It’s that time of year again. Yes, the strange conflation of Thanks-oween-mas, but also election time. I’m always bewildered that so few people vote—almost always fewer than half of the eligible voters and often for local elections even fewer than 20%. County, district, and state elections matter—a lot—especially as there is growing momentum for pushing critical decisions down from federal control to the state level. This is particularly evident in immigration and refugee policies, health care funding (including accepting and allotting Medicare dollars), abortion access, gun rights, business incentives, and environmental implications, just to name a few.
I get that many of us are past frustrated with political systems, posturing, and divisions. It’s hard to know whom to believe anymore, whom to trust, if anyone. Is anyone able, and does anyone prioritize over political party allegiance the best interest of all or the constitutional premise that all are created equal with certain unalienable rights of life, liberty, and the pursuit of happiness? Or is it just a game of lobbyists, donors, power, spin, and re-election above all else? Even more pressing is how we who profess to be claimed by and to follow in the way of Jesus live out our core convictions in the day-to-day world of community and relationships—which is to say, in our politics—which is further to say on what basis we make decisions that affect others, including the distribution of wealth?
Politics comes from the Greek for “affairs of the cities.” You know that Greek word polis for city, because you’ve heard of Kannapolis (Cannon City), Indianapolis (Indiana City), Minneapolis (Minnesota City), and even Superman’s Metropolis (Mother City). Politics is the process of how decisions are made in groups, including how and where power resides, and can include decisions about how wealth and resources are distributed. Families, congregations, institutions, and communities all have politics, because somehow or other (assuming short of violence) decisions must be made.
People joke that if you want to get along, avoid talking about religion and politics. But that’s not really possible for those of us who call ourselves Lutherans—a religion—whose first commandment insists that there will be no other gods before the one true God. Lutheran historian and theologian Martin Marty and Anglican priest Sam Wells both remind our generation of an ancient observation about politics; namely, that in any relationship over time politics are unavoidable and that as frustrating and ineffective as politics may be, the only alternative is violence. As evidenced by the attack on Speaker Pelosi’s husband last week, the shooting of Rep. Steve Scalise during a congressional softball game a few years back, the violent storming of the Capitol on January 6, and endless random mass shootings, the worrisome trend seems to be bypassing the politics and opting for the violence.
On my seminary internship, I was in Berlin in 1984-85; The Wall still surrounded the city. We traveled fairly extensively in both East Germany and even in Russia. The politics in those countries at that time was of course communism. In Moscow, in March of 1985, I had a revelation. In this political system of supposed sharing equitably among all, people waited in lines for hours downtown, waiting for their one pair of shoes for the year, few had vehicles or any hope of ever having one, and citrus fruits were non-existent. But in the Outer Ring of Moscow, people lived in opulent mansions with Rolls Royces in the driveway. Capitalism and communism, no matter how they’re designed in theory, have the same core problem. Greed! Sin! Why? Because both have people, and people are captive to sin and cannot free themselves.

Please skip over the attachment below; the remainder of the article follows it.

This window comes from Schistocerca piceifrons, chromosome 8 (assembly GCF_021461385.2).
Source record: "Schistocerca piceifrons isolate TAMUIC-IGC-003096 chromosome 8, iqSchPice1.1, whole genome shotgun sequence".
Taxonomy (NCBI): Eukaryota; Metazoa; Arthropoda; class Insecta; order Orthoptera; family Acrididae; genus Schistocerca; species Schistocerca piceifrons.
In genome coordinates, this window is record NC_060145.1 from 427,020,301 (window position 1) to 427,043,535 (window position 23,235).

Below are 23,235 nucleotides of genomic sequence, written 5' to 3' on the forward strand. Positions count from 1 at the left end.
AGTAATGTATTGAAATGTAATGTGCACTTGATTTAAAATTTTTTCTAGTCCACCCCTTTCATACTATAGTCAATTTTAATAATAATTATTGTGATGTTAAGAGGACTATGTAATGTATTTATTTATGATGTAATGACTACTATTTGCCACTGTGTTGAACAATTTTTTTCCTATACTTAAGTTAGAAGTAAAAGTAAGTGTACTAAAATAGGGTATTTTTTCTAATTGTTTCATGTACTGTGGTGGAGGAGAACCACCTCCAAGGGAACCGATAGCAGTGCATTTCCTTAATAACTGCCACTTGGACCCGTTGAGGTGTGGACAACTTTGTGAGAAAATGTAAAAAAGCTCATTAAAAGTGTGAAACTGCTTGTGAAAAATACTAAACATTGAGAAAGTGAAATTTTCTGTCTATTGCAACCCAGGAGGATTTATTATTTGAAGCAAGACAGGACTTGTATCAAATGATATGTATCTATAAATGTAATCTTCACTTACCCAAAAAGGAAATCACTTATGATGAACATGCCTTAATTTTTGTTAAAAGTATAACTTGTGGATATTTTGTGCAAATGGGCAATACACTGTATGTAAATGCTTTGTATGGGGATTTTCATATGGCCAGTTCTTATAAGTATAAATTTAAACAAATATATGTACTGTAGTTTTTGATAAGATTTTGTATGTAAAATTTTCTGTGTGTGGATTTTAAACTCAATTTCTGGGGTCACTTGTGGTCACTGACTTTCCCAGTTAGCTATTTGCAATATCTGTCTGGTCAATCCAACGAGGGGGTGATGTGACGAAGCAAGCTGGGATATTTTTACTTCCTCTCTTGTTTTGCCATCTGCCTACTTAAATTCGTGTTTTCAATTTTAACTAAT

If we can theologically as Lutherans own that sin is pervasive no matter what our form of governance, I still—after having lived up close and personal, surrounded by communism—am most grateful to cast my lot with the politics of democracy. Created in the image of God with the responsibility to deliberate morally, allowing each citizen to vote keeps us accountable to one another and to the faith we profess. If we are happy with our elected leaders, we cannot become complacent, and if we are unhappy, we always have hope in the next election.
I urge you, if you have not already, to vote. My Grandmother Smith, born in 1888, could not vote until she was 32 years old when women were granted that right with the 19th Amendment. A great majority of African Americans in the South when I was born in 1960 could not vote due to literacy tests and poll taxes intentionally designed to keep them from doing so. Voting for our leaders is a privilege in which we all bear responsibility not only as patriotism but even more as our enacted prayer for the future.
I remind you of the 1774 advice of John Wesley, the founder of Methodism, about voting, confessing that I have fallen short on items 2 and 3. I also would add that we pray for ALL candidates and for our nation and that we pray for God’s wisdom and guidance as we prepare to vote.
“I met those of our society who had votes in the ensuing election, and advised them:
- To vote, without fee or reward, for the person they judged most worthy.
- To speak no evil of the person they voted against.
- To take care their spirits were not sharpened against those that voted on the other side.”
Blessings to you, and God bless America that we might be a blessing to others.